Arikhan of Destructoid has a fun post up about why he enjoys retrogaming. Most of his reasons seem centered on the rather dismal situation of his pocketbook, though he cites other factors as well--more original music, a calming look to the 8-bit graphics, and simpler controls. Normally, something like this wouldn't be very interesting, but he adds one dimension that I hadn't thought of before (but now realize is one of the reasons I enjoy retrogaming): The Hunt. How much of your devotion to retrogaming stems from scavenging in dusty bargain bins and used game shops--not to mention classifieds and ebay--for treasures?
Well, I finally got my new iMac up and running, and I must admit I'm impressed with what I've seen so far. But, you'll have to excuse me if I don't put those Apple decals on my car just yet.
I've been having some problems making the transition (I'm a Windows "power user" in many ways, and it's tough starting over from scratch with a new OS), but I think I'm starting to get the hang of things. Sure, it's a bit disturbing when even the input devices (the keyboard and the mouse) feel strange and unresponsive, but I'm sure I'll adapt as time wears on. The subtle differences are odd and sometimes frustrating. For instance, I use the "home" and "end" keys a lot on my PC to skip to the end of a line when I type. I have these keys on the Mac keyboard, but they don't seem to do anything. I also have a large widescreen monitor built-in, but the text has a habit of being so small I can't read it. Furthermore, the window re-sizing controls are different...In short, it's like speaking Spanish all your life and suddenly finding yourself surrounded by Portuguese. Yes, the basics are the same, and you can understand and be understood on most things, but all those subtle nuances get mangled in translation. I have the distinct impression that I'm "talking louder" at the Mac rather than correctly, and I need to learn its language.
Well, we've been at this for a couple of months now, and I daresay that we're beginning to settle into a nice groove. Everyday there are at least two news items that we hope you will enjoy checking out--and of course plenty of commentary on these items from your editors. Sooner than you think, we will be rolling out what we hope will be one of the best issues of Armchair Arcade to date. However, I think it's safe to say that we are still officially in a "beta state," and still open to suggestions and ideas about the future. You all have been very forgiving and patient with us during this transition, and I really, really appreciate it. Thanks.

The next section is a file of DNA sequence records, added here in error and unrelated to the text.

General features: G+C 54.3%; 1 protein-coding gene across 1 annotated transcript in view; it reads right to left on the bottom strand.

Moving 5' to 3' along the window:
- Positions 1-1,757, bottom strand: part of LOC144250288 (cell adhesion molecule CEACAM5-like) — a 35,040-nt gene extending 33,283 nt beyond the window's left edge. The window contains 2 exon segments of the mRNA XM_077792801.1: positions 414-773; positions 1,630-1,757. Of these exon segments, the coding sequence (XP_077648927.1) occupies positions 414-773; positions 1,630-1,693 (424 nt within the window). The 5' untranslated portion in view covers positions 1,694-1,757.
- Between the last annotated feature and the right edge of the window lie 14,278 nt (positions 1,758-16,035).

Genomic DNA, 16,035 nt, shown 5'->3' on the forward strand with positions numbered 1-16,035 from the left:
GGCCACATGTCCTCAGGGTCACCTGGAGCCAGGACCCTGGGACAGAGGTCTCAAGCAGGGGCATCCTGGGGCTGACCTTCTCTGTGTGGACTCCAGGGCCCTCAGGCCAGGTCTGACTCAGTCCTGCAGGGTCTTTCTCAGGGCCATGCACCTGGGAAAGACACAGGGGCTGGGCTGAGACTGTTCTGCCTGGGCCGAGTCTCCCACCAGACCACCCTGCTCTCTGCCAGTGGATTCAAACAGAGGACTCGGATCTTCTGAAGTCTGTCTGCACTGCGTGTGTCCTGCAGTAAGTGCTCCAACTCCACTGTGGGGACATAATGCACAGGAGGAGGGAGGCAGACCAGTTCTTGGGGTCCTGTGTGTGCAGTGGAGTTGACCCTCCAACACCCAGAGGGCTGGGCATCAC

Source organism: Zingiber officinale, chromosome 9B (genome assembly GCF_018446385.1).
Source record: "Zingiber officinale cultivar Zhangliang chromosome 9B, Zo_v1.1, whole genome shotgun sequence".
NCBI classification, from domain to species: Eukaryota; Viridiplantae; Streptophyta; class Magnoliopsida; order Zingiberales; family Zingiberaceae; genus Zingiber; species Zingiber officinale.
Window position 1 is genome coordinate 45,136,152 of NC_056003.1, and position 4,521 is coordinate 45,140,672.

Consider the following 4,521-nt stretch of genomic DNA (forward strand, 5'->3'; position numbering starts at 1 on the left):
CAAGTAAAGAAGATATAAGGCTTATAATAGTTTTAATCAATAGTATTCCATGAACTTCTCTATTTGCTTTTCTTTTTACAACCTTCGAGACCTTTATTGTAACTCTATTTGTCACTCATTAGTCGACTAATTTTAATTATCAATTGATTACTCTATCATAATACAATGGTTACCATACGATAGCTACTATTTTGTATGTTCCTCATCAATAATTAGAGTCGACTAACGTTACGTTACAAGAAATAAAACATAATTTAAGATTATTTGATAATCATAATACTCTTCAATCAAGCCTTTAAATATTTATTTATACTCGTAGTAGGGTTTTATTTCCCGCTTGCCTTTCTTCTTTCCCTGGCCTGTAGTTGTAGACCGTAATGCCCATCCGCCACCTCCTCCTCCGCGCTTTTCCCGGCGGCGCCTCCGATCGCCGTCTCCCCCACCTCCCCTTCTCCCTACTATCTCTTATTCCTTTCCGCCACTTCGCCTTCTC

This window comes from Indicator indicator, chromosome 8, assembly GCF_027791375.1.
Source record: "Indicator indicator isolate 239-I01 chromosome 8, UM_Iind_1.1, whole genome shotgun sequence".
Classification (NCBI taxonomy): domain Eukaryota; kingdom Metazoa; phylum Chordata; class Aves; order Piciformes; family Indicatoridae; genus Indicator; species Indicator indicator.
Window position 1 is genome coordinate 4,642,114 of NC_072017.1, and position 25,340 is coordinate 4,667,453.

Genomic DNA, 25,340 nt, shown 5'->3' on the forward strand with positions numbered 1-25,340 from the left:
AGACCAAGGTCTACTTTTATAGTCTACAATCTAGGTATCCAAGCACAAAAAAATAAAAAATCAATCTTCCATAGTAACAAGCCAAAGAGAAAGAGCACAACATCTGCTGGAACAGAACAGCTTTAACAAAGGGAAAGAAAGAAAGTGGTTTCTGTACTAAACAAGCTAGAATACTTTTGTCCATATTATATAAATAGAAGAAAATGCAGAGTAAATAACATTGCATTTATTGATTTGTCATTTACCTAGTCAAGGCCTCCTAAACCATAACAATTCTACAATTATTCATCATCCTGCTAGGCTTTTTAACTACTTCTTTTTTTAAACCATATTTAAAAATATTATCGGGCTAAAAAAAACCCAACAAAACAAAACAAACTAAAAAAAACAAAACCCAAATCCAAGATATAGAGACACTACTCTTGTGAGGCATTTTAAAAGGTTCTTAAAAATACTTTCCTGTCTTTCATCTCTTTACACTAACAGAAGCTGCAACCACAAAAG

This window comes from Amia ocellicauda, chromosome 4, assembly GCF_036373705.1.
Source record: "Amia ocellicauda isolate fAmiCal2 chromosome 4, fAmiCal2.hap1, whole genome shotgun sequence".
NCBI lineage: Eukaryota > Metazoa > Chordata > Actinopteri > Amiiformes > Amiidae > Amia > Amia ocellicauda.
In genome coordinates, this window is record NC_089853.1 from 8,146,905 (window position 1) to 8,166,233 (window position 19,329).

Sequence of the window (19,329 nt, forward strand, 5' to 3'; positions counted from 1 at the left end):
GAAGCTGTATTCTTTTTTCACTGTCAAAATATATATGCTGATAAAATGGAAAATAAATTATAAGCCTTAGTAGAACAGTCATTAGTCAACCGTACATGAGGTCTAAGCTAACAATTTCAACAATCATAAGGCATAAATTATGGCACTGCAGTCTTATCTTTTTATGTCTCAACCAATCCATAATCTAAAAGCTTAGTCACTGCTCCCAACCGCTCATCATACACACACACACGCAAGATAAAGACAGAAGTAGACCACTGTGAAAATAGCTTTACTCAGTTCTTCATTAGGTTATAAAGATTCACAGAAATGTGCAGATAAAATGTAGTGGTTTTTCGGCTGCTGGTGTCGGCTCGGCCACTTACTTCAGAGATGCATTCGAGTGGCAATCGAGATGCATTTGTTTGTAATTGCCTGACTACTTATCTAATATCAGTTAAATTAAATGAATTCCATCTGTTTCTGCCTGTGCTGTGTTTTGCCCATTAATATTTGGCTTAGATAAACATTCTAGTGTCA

Sega-16.com has published an interview with Tom Kalinske, former president of Sega US. If you're a Sega fan or just interested in their rise and fall, it's worth your while to check this out. In a nutshell, Kalinske seems to imply here that what really ruined Sega was the overbearing Japanese division, whose petty jealousy and petulance over the American division's success caused them to turn down opportunities that would've kept them in the ring. For instance, they refused to purchase SGI's technology on the grounds that it "wasn't good enough," yet that same tech ended up in the Nintendo64. The Japanese division also refused to go in with Sony, who (after also being rejected by Nintendo) ended up releasing its Playstation (d'oh!). However, of course we have to bear in mind who all of these views are coming from, and it's no surprise that Kalinske wants to make himself look brilliant and everyone who disagreed with him as idiotic.